I’ll get into some more statistical and career accomplishment things in a bit, but my first observation about the Someone-is-as-good-as-Michael Jordan argument is this: Michael Jordan was so dominant and so important to the game of basketball that he is the natural measuring stick for all other basketball players now and for the foreseeable future.
Not to say that someone won’t get there some day, but Jordan still being this relevant right now is proof enough that no one is as good as him now. When other players are making headlines for a single comparison to Jordan, no one is as good as Jordan. There is an understanding among all people who know basketball (actually, people who don’t know sports will still be able to tell you) that Jordan is unquestionably the best player in the history of organized basketball. Think about this: Michael Jordan’s name comes up every year during the playoffs. Except he hasn’t played in eight years. He’s in headlines every season when it gets down to crunch time because his individual impact on the NBA Finals was so noteworthy.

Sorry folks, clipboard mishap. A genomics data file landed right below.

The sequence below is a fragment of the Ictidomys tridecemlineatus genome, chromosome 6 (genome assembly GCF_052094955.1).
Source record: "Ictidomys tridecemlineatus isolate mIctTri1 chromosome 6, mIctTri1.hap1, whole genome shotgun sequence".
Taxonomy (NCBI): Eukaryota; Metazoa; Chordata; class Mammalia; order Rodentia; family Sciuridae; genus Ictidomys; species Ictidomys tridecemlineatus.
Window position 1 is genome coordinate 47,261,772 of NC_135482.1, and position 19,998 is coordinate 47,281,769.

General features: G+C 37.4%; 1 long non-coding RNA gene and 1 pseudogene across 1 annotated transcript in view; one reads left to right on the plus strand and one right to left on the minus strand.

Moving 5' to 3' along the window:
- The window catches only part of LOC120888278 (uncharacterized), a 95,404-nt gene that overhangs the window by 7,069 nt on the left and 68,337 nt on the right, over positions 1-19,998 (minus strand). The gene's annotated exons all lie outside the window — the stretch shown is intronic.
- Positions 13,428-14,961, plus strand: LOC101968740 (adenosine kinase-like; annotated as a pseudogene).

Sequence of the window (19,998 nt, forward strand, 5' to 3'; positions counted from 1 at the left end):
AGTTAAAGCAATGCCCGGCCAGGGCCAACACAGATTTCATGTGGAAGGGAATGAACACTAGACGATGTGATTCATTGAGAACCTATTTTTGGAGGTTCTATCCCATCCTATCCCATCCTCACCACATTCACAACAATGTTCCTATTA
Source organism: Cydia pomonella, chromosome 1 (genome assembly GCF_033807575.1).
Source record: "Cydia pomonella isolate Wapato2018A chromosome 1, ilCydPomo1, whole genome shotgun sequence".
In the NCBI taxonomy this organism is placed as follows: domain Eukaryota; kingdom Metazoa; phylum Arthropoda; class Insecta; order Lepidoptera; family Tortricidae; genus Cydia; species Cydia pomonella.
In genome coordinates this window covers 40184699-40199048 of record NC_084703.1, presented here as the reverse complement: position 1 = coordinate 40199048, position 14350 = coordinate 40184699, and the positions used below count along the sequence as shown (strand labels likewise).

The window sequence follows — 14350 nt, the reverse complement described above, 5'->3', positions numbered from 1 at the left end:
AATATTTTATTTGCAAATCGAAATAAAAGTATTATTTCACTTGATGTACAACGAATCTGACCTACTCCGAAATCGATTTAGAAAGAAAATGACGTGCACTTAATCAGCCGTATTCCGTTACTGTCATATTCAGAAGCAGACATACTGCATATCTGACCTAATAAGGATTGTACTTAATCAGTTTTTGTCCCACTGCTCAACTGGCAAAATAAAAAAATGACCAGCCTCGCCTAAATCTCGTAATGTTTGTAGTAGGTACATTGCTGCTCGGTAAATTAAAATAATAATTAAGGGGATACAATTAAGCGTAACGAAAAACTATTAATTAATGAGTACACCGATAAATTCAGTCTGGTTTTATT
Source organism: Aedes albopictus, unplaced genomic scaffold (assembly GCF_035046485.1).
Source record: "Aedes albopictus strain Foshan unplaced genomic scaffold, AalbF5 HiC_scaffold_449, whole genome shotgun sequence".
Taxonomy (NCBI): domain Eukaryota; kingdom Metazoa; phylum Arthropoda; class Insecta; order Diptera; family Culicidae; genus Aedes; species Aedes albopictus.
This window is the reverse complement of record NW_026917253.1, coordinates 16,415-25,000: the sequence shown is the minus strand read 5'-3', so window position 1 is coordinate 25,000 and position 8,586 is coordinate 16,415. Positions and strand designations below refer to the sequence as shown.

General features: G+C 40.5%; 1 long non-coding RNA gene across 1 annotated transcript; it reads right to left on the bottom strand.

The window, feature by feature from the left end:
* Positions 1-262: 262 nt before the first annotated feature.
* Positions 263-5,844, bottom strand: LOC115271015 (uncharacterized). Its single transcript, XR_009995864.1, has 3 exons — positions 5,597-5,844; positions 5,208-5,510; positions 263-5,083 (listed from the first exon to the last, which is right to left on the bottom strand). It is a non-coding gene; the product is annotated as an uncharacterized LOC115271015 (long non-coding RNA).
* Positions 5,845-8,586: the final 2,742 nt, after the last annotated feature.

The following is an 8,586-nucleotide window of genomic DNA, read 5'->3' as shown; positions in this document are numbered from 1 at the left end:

I don’t know how to make that less jumbled. I guess the best way is to ask yourself this: In ten years, when this generation of players is gone, do you honestly think we’ll compare the best players of the new generation to LeBron or Kobe? I don’t. I think that the best players ten years from now are still going to draw comparisons to Jordan. It doesn’t mean that Jordan’s game was so attainable that all the stars are comparable, it means that his game was so transcendent it will always be held up as the mark of perfection.
In terms of what he actually accomplished, the most important is the six championships. What’s more impressive? He won six championships IN A ROW. If you’re counting the 20-or-so game he played in ’94-’95, then he won six out of seven. But no one counts that. Michael Jordan went through a six-season period in his career in which he won a ring every year.
We talk about how important it is for players to win one ring in their careers. Right now, Dirk and LeBron are both getting the “is this the year they cement their place in history?” story because one of them is going to win one. One. Their mark will be made based off this single ring. Jordan won six. Six. In a row. If one of those guys wins a ring, they should congratulate themselves, but they’re still only around 17% of the way to Jordan.